Photographers often have difficulty knowing which color needs correction.
Do the following.
Download the file below.
The file is a Photoshop file (psd), it's large (1MB).
Open the color_wheel_with_photofilter_layers.psd file in Photoshop Elements.
Open some of your own photographs, as well.
At the bottom of the layer stack, you'll find a layer containing a color wheel.
Above the Color Wheel layer, there are eight Photofilter adjustment layers.
Cooler Color (80)
Warmer Color (81)
< Green > Magenta
< Magenta > Green
< Yellow > Blue
< Blue > Yellow
< Red > Cyan
< Cyan > Red
The density of each Photofilter adjustment layer is 25%, the default value.
Most color corrections need far smaller density values.
What's a color wheel?
If you haven't already, go to Color Wheel.
The Photofilter adjustment layers are invisible.
Their eye icons have been deselected.
Choose one of the Photofilter adjustment layers.
Select and deselect, repeatedly, the eye icon for the chosen layer.
As you do so, watch the colors in the Color Wheel layer.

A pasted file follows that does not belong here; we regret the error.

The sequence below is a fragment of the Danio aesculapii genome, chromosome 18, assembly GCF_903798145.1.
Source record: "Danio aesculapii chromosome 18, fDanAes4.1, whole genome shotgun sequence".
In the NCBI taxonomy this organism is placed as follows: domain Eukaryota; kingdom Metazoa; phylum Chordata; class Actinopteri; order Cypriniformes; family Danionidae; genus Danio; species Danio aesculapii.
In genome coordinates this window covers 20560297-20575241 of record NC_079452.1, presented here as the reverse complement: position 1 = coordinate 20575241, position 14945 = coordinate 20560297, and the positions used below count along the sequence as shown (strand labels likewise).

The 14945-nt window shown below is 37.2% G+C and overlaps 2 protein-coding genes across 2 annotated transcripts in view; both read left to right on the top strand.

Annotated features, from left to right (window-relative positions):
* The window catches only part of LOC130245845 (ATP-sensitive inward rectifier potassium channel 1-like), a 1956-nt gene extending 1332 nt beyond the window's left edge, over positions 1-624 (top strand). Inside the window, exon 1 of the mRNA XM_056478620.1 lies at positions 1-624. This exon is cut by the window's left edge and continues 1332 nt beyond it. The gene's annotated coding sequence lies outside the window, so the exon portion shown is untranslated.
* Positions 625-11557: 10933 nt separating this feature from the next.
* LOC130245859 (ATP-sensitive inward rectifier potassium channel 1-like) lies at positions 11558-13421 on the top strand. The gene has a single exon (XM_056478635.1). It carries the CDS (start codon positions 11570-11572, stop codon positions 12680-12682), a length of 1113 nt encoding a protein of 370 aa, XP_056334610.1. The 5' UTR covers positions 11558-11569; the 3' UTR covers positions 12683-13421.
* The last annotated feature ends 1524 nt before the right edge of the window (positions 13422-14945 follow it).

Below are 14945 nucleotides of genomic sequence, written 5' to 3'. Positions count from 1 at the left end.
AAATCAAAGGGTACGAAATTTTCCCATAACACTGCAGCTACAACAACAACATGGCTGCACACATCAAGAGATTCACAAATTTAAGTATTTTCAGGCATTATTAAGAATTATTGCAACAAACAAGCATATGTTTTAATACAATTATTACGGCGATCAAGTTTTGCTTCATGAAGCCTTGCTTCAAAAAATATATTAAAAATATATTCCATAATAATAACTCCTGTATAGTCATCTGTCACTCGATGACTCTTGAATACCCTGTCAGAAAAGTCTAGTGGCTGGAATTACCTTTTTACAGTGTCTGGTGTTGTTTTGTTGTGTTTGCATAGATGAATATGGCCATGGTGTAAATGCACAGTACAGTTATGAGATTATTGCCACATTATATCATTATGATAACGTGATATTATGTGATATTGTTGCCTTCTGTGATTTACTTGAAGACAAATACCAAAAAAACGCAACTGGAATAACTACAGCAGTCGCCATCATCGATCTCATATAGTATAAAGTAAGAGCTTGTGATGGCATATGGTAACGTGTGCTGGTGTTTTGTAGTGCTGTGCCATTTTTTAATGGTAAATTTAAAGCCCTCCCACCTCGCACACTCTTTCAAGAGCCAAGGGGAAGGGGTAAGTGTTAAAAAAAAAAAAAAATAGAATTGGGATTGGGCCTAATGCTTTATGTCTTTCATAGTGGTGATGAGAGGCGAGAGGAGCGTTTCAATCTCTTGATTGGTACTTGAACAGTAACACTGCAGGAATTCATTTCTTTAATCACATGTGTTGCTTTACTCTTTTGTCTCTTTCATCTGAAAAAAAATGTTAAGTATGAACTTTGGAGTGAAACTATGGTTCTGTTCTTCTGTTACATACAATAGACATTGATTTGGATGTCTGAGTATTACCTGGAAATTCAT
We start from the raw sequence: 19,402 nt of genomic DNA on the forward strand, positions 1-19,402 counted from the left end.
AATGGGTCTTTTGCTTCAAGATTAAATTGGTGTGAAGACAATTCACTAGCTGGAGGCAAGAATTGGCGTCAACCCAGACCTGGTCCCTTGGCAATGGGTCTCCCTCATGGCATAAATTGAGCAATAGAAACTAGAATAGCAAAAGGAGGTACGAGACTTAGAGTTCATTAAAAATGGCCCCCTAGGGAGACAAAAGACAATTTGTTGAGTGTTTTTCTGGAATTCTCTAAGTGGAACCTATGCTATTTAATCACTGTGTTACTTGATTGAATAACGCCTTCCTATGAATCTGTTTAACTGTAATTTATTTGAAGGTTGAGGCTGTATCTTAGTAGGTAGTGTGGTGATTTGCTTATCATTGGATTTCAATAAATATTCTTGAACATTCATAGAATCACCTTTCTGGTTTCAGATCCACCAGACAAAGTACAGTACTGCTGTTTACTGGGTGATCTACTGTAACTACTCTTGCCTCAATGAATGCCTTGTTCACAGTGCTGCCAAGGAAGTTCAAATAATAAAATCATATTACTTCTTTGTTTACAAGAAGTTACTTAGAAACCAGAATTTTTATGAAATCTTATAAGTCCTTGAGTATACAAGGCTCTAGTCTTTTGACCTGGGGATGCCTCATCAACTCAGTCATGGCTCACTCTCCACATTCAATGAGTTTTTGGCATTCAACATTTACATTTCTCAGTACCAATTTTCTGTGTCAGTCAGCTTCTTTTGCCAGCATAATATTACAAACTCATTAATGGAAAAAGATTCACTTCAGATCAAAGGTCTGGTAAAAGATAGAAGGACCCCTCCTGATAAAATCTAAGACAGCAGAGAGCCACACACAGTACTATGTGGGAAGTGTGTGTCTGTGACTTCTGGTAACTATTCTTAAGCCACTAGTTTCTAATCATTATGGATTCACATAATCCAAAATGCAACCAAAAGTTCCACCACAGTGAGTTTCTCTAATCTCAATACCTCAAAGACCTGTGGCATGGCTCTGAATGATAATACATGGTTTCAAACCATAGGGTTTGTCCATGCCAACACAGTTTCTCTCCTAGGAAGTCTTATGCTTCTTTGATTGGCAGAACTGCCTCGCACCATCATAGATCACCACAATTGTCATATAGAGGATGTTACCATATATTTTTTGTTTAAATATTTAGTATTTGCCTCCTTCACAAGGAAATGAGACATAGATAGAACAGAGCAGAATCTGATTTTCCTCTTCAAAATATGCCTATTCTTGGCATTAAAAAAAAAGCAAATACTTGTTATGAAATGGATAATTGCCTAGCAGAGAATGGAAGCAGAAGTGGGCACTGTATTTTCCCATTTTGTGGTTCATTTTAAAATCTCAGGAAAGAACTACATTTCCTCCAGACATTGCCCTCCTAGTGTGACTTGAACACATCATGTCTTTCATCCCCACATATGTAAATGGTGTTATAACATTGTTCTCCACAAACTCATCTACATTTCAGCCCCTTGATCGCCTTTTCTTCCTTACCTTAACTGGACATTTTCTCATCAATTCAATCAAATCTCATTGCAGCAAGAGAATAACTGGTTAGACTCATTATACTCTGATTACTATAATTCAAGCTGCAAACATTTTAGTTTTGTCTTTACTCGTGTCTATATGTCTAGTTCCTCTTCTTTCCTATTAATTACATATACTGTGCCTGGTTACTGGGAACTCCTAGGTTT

For example, let's say you're experimenting with < Cyan > Red.
When selected, the < Cyan > Red layer:
• Subtracts cyan from the cyan circle.
• Adds red to the red circle.
Cyan and red are complementary colors.
Generally, when you change one, the other is affected.
The colors adjacent to the cyan circle are also affected.
Play with the other Photofilter adjustment layers.
Their eye icons should be deselected—except for the one you're using.
Move one of your photographs into the Photofilter adjustment layer stack.
Do the following.
1) Make sure the Color Wheel layer is active (highlighted).
2) Go to your photograph.
3) Select the Move tool.
4) Click on the image of your photograph in the middle of your screen, hold, and drag it down to the thumbnail in the project bin/photo bin at the bottom of your screen.
5) Your photograph should be located above the Color Wheel layer, and below the Photofilter adjustment layers.
If it isn't there, move it to that position.
If you haven't already done so, go to Move a Layer.
Now, you can evaluate the color of your own photograph.
As you become more proficient at identifying which color to change, you may want to reduce the density values in the Photofilter adjustment layers from 25% to a lower value.